Plushies are my new obsession. While I have not written a blog article since June, I have been incredibly busy crocheting stuffed animals with chenille yarn and have plunged into the world of amigurumi. I started with the small skeins of Just Chenille from the Dollar Store, but soon progressed to Bernat Velvet for a more lush texture. While many crochet artists use the blanket weight #6 yarn for larger figures, I prefer the #5 weight with a 5.0mm, H hook to make smaller pieces. This is my third year making presents for the foster children program, 'R Kids, in New Haven, Connecticut. While I had made Peace Pals (Comfort Dolls) in the past, I needed a change. The dolls took from 4 to 6 hours each to execute. To create 45 dolls, that meant from 180 to 240 hours for the project. I wanted to make colorful and attractive huggables. At 45 minutes to 2 hours for most of the pieces, I had a good alternative. This article will be the first of many as I explore the world of plushies and share my experiences with my readers.
At this time I have completed about 42 of the smaller pieces that can be donated to this organization. I have also been drawn to some larger pieces that I will write about in future articles. There seems be no end to my plushie fascination. While some of the administrators were concerned that teens would not be drawn to velvet plushies, I have found that the online bloggers have steady crowds of customers who cannot resist the colors and soft texture of the plushies. At at- 3-6 inches, they make ideal desk or shelf buddies. If you include a claw, you can attach them to backpack. My adult daughter claimed a turtle for her own desk.
My first plushie came from a You Tube post: Mini Octopus Plushy by Crochet by Genna. The finished octopus was about the size of my fist. When I started with the Just Chenillle Yarn #5 chunky at 65 yards, I was able to make an entire octopus. Other materials include #12mm safety eyes, a 5.0 mm crochet hook, blunt tapestry needle, 2 stitch markers, polyfill for stuffing, and a scissor. Genna's directions are clear and easy to follow. When I needed more time I just paused the video. After the second time, I wrote down the instructions so that I did not have play the video each time I made an octopus. The safety eyes give this delightful creature personality. However, ifI crochet this piece for a child younger than three, I wi llcrohchet the eyes. Best yet, it is a no-sew pattern and takes less than an hour to crochet..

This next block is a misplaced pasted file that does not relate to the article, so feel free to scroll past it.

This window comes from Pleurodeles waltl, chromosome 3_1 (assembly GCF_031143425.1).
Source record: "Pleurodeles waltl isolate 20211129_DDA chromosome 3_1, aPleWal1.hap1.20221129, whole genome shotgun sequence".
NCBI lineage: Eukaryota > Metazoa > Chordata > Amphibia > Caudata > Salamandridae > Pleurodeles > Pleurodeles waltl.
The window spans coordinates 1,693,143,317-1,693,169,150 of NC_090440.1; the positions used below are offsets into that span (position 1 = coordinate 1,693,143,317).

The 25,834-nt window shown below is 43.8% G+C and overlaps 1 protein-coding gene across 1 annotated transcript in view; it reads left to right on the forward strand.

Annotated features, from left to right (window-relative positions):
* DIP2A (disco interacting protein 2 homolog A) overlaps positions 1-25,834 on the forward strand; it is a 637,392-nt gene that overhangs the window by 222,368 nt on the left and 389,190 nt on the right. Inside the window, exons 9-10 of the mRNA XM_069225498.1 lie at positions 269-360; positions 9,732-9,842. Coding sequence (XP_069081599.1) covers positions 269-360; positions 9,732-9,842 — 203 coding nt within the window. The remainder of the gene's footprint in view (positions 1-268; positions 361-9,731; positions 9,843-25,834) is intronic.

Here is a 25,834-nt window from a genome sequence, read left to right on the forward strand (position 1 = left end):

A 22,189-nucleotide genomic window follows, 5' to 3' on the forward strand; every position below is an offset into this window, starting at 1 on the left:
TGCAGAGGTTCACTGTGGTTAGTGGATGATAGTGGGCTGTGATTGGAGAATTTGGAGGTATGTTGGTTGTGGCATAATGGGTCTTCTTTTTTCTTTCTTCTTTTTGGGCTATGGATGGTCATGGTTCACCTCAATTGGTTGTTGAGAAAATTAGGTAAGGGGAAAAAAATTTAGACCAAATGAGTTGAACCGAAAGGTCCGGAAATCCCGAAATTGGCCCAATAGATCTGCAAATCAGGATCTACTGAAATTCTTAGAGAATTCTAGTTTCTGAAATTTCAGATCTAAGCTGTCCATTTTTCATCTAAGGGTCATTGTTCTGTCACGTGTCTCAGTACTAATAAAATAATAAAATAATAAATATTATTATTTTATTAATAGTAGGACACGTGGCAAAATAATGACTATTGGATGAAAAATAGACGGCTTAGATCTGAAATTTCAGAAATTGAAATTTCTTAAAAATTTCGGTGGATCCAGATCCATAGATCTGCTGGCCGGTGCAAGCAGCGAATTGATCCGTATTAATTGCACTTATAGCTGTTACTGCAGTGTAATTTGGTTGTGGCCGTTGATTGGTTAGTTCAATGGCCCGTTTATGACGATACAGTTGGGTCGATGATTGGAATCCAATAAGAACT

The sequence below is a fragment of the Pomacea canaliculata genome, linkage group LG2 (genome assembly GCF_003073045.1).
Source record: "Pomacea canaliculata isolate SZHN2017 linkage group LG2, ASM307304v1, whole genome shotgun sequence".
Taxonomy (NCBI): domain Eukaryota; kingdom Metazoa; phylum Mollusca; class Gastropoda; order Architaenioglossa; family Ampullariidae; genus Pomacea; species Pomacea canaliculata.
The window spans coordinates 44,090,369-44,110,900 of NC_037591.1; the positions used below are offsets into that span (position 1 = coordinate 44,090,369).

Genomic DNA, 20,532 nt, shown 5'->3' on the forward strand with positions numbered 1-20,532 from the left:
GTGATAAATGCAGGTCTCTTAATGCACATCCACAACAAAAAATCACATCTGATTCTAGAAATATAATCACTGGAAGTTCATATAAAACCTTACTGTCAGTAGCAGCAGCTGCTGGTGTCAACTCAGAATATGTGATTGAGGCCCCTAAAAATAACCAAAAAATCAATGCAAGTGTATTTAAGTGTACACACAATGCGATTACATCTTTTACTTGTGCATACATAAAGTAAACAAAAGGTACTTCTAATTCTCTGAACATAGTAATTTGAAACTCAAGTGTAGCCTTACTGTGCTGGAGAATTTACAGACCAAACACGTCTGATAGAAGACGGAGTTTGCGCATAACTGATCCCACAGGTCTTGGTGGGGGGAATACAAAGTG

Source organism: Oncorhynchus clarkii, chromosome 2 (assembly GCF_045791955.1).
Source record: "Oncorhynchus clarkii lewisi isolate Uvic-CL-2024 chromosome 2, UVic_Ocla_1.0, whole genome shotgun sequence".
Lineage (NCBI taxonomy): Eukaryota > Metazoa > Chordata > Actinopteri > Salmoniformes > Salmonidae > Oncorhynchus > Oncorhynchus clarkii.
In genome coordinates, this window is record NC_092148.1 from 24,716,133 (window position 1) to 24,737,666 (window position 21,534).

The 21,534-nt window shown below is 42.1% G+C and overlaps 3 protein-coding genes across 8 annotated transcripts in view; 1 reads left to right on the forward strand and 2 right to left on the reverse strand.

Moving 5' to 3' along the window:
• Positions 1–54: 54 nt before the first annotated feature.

The second plushie that I attempted also came from You Tube: The Mary Jay presents Step-by-Step Tutorial on How to Crochet A Smiple Turtle for Beginners: Quick, Easy, Amigurumi Turtle, The pattern starts with the crocheting the shell, using a procedure that is similar to the creation of the octopus. The head, legs, and tail use a contrasting color and are crocheted separately and sewn to the body. Again, the instructions are clear and easy to follow. There is a bonus. When I replayed the video to write this article, I found that the author had included the url for the written directions, Thank you, Mary! https://www.themaryjay.com/free-patterns/crochet-turtle-pattern These turlles can be made with realistic colors of green and brown or fanciful tones to make creative, bright amigurumi.
Please join main taking the amigurujmi plunge.The octopus and the turtle are the first two in my series of plushy creatures. I welcome your feedback and reflections.